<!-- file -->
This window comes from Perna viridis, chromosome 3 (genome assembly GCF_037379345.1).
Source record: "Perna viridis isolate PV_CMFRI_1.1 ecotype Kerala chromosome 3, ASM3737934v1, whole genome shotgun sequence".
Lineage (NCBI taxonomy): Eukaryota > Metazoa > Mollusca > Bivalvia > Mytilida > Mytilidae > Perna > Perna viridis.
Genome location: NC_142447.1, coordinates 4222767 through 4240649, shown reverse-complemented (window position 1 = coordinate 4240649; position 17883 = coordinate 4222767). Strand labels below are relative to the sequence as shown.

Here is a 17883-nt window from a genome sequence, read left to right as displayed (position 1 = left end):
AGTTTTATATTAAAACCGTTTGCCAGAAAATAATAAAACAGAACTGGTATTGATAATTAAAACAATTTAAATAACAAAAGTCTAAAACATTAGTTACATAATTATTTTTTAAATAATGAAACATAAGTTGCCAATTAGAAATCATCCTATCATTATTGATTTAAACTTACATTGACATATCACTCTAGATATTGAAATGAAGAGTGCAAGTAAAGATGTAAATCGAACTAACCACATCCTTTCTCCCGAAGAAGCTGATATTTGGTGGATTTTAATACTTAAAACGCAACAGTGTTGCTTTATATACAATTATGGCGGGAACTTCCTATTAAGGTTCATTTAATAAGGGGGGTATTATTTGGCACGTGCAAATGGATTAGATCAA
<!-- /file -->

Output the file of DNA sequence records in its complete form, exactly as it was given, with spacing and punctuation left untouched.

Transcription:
This window comes from Perna viridis, chromosome 3 (genome assembly GCF_037379345.1).
Source record: "Perna viridis isolate PV_CMFRI_1.1 ecotype Kerala chromosome 3, ASM3737934v1, whole genome shotgun sequence".
Lineage (NCBI taxonomy): Eukaryota > Metazoa > Mollusca > Bivalvia > Mytilida > Mytilidae > Perna > Perna viridis.
Genome location: NC_142447.1, coordinates 4222767 through 4240649, shown reverse-complemented (window position 1 = coordinate 4240649; position 17883 = coordinate 4222767). Strand labels below are relative to the sequence as shown.

Here is a 17883-nt window from a genome sequence, read left to right as displayed (position 1 = left end):
AGTTTTATATTAAAACCGTTTGCCAGAAAATAATAAAACAGAACTGGTATTGATAATTAAAACAATTTAAATAACAAAAGTCTAAAACATTAGTTACATAATTATTTTTTAAATAATGAAACATAAGTTGCCAATTAGAAATCATCCTATCATTATTGATTTAAACTTACATTGACATATCACTCTAGATATTGAAATGAAGAGTGCAAGTAAAGATGTAAATCGAACTAACCACATCCTTTCTCCCGAAGAAGCTGATATTTGGTGGATTTTAATACTTAAAACGCAACAGTGTTGCTTTATATACAATTATGGCGGGAACTTCCTATTAAGGTTCATTTAATAAGGGGGGTATTATTTGGCACGTGCAAATGGATTAGATCAA